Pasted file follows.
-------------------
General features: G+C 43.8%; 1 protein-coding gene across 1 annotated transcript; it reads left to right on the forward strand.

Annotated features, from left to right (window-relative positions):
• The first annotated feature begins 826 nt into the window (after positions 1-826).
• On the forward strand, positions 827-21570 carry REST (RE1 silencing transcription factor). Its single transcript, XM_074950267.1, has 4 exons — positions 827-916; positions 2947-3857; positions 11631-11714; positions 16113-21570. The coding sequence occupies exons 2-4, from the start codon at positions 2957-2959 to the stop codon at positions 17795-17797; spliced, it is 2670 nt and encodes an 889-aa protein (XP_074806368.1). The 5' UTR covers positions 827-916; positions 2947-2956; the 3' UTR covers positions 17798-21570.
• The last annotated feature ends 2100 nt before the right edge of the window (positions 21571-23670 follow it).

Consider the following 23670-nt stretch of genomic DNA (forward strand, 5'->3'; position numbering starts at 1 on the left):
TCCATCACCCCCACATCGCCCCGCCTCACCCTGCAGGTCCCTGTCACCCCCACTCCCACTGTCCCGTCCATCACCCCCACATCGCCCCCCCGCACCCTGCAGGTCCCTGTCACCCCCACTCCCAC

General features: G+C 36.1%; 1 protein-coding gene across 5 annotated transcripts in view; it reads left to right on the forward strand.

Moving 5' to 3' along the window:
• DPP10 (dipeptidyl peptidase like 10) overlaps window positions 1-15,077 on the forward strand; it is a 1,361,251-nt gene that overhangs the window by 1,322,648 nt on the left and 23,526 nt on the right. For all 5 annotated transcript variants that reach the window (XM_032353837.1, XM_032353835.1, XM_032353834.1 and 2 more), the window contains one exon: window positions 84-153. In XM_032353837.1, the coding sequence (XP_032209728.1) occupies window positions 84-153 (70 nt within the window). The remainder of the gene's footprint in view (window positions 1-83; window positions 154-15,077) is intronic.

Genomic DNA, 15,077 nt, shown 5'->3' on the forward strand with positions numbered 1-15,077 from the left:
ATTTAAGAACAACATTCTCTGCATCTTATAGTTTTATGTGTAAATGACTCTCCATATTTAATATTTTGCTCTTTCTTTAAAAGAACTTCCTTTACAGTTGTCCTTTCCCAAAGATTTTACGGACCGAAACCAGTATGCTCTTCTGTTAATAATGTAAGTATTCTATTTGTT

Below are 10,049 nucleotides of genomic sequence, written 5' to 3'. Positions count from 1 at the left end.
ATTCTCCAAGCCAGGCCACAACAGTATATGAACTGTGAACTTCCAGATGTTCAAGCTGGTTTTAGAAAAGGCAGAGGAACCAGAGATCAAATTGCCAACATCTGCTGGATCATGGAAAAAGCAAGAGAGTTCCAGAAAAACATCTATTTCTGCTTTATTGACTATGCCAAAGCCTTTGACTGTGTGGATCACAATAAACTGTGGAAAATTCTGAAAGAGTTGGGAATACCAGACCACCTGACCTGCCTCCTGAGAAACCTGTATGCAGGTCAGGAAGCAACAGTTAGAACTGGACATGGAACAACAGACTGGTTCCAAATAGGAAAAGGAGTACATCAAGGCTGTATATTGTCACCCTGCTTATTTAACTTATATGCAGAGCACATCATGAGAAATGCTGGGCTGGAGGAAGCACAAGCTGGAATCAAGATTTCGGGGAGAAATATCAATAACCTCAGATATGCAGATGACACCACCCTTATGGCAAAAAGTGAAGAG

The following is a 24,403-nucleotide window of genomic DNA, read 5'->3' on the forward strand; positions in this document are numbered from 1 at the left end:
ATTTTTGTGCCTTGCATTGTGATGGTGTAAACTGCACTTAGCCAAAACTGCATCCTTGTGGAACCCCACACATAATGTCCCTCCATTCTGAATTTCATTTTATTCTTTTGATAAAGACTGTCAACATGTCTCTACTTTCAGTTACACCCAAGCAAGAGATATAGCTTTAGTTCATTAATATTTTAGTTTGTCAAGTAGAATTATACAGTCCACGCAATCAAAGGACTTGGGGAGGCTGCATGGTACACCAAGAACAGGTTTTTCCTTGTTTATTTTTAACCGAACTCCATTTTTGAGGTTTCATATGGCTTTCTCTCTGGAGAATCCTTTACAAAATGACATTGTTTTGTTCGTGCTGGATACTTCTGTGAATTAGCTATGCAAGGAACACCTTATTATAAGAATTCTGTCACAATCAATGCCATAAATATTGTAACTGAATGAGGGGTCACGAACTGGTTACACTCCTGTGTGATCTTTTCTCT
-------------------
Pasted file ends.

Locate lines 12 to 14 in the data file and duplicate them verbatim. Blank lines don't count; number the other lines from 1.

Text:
ATTTAAGAACAACATTCTCTGCATCTTATAGTTTTATGTGTAAATGACTCTCCATATTTAATATTTTGCTCTTTCTTTAAAAGAACTTCCTTTACAGTTGTCCTTTCCCAAAGATTTTACGGACCGAAACCAGTATGCTCTTCTGTTAATAATGTAAGTATTCTATTTGTT

Below are 10,049 nucleotides of genomic sequence, written 5' to 3'. Positions count from 1 at the left end.
ATTCTCCAAGCCAGGCCACAACAGTATATGAACTGTGAACTTCCAGATGTTCAAGCTGGTTTTAGAAAAGGCAGAGGAACCAGAGATCAAATTGCCAACATCTGCTGGATCATGGAAAAAGCAAGAGAGTTCCAGAAAAACATCTATTTCTGCTTTATTGACTATGCCAAAGCCTTTGACTGTGTGGATCACAATAAACTGTGGAAAATTCTGAAAGAGTTGGGAATACCAGACCACCTGACCTGCCTCCTGAGAAACCTGTATGCAGGTCAGGAAGCAACAGTTAGAACTGGACATGGAACAACAGACTGGTTCCAAATAGGAAAAGGAGTACATCAAGGCTGTATATTGTCACCCTGCTTATTTAACTTATATGCAGAGCACATCATGAGAAATGCTGGGCTGGAGGAAGCACAAGCTGGAATCAAGATTTCGGGGAGAAATATCAATAACCTCAGATATGCAGATGACACCACCCTTATGGCAAAAAGTGAAGAG